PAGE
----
How flapjacks got me out of the fundraising ghetto

Third Sector's new columnist Martin Edwards explains his love of fundraising and asks why more charity chief executives don't share his view

Martin Edwards
Martin Edwards

It can't be a coincidence that so many fundraisers complain of being marginalised in their charity - of being regarded as a necessary evil.

I have a confession to make at this point. I am a chief executive and I love fundraisers. Rare, isn't it? Granted, I am biased, because I used to be one. But why is my love for fundraisers - the good ones, anyway - not more widely shared?

I remember being recruited as a charity's first-ever fundraiser and being told: "You're here because of the names in your little black book - and when they're used up we may decide to replace you."

In another charity, we asked all staff to collect petrol points, prompting a programme officer to march into the office and tell us that she "did enough for this company already".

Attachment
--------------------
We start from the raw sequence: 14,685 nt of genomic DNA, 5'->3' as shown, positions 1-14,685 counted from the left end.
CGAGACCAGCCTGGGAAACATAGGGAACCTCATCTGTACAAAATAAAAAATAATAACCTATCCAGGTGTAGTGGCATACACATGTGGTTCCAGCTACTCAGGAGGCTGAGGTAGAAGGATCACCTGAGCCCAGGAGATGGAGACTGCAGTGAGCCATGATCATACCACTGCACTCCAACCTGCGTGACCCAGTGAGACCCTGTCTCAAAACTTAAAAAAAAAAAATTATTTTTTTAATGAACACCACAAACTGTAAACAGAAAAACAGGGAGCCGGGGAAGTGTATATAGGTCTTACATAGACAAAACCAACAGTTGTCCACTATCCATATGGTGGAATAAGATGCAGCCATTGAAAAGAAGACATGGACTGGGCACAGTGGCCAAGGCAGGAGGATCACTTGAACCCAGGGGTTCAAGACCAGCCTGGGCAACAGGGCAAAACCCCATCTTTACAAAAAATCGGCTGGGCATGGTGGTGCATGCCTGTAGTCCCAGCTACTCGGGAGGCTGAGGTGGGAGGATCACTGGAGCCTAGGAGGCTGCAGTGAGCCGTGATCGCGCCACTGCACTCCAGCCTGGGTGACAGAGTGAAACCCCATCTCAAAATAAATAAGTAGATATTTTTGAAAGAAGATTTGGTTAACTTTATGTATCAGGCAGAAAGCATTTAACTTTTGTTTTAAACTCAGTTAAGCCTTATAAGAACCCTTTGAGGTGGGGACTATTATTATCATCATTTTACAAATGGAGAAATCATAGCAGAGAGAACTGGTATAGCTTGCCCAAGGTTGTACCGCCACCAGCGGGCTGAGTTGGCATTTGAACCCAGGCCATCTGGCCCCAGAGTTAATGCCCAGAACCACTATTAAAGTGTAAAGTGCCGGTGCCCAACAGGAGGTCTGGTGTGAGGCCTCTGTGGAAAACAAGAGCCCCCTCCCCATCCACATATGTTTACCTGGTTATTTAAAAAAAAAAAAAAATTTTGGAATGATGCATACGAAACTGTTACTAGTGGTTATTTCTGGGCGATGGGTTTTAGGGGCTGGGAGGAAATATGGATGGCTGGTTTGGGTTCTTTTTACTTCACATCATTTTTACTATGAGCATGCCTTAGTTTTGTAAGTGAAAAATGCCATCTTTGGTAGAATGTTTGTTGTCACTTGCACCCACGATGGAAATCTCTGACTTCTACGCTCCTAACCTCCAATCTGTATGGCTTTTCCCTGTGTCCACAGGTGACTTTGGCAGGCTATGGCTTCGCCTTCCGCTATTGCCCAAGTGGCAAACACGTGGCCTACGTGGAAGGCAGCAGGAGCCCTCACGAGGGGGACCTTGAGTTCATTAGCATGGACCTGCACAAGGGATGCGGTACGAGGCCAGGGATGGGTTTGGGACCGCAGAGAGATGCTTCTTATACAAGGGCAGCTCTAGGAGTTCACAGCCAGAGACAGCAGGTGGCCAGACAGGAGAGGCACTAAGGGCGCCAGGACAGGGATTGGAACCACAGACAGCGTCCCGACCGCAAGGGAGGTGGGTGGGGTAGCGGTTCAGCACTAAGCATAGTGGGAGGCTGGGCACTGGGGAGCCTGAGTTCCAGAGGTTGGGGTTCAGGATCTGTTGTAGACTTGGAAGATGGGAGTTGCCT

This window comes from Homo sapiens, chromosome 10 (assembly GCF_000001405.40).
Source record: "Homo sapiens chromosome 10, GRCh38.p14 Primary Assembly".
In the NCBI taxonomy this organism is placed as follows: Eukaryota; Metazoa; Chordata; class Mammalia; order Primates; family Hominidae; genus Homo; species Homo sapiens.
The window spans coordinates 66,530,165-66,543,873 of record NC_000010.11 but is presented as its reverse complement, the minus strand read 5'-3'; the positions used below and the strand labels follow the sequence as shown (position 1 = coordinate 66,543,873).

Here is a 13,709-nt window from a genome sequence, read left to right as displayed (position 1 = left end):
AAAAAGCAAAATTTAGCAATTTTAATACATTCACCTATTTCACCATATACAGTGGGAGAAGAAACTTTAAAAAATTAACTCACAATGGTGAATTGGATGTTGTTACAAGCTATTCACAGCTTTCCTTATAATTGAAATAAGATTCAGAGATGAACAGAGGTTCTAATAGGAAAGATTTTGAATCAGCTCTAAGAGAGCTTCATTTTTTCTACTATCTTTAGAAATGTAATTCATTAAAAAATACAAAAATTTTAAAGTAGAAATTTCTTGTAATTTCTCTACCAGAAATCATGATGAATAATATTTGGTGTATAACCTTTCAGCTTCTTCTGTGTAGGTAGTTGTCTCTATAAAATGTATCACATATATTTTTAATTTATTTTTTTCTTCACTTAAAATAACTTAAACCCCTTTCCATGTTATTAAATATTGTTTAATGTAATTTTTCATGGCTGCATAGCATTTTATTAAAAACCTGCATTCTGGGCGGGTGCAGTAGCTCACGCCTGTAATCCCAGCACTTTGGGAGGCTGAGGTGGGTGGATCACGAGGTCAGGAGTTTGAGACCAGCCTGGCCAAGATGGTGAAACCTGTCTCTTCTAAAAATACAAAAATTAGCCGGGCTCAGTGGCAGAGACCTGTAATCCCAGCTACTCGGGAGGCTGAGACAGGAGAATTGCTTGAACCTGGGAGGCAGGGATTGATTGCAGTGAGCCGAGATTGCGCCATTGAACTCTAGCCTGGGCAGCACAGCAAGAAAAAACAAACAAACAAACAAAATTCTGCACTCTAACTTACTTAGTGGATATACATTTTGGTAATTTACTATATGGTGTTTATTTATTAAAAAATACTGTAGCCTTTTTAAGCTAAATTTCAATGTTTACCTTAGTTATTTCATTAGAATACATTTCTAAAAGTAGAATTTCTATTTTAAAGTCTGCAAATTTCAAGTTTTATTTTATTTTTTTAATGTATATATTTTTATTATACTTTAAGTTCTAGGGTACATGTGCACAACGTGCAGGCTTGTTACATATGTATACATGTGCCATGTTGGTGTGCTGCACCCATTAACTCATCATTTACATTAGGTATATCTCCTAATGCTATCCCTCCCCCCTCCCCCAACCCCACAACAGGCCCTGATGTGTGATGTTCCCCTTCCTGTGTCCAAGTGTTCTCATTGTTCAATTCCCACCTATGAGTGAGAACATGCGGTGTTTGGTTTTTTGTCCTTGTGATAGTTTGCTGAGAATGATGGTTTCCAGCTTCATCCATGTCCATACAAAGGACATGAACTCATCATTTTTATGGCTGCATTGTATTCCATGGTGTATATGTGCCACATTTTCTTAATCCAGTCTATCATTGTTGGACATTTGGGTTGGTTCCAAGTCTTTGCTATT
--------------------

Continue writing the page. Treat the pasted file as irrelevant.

I've also worked for causes where invitations for the fundraising director to come and help shape the charity's overall strategy were rarer than an unsolicited major donor.

If you are a fundraiser and your art is unappreciated, I'm afraid you can't all come and work for me. Here's the good news: the economic climate means your evil will be seen as ever more necessary. Now here's the bad news: the only person who will change things is you.

Back when I was a rookie fundraiser at Save the Children, I used to bake flapjacks and wander down to the charity's Africa desk. I introduced myself to the people that I met and shared my culinary offerings with the gobsmacked staff.

Requests for my recipe followed. Soon they would say things like "we're having a briefing next Friday on Sudan - why don't you come along?"

I did, and was the only fundraiser there, along with the director general, who thereafter took an interest in my career. I told them how useful the briefing was for me - a better-informed fundraiser is a better fundraiser - and suggested they invite more of my tribe next time. And so the ice thawed. I then put the recipe in an accounts file, where it was discovered by a bemused auditor a year later.

Confessions of a chief executive is a new monthly column by Martin Edwards

- Martin Edwards is chief executive of the children's hospice Julia's House


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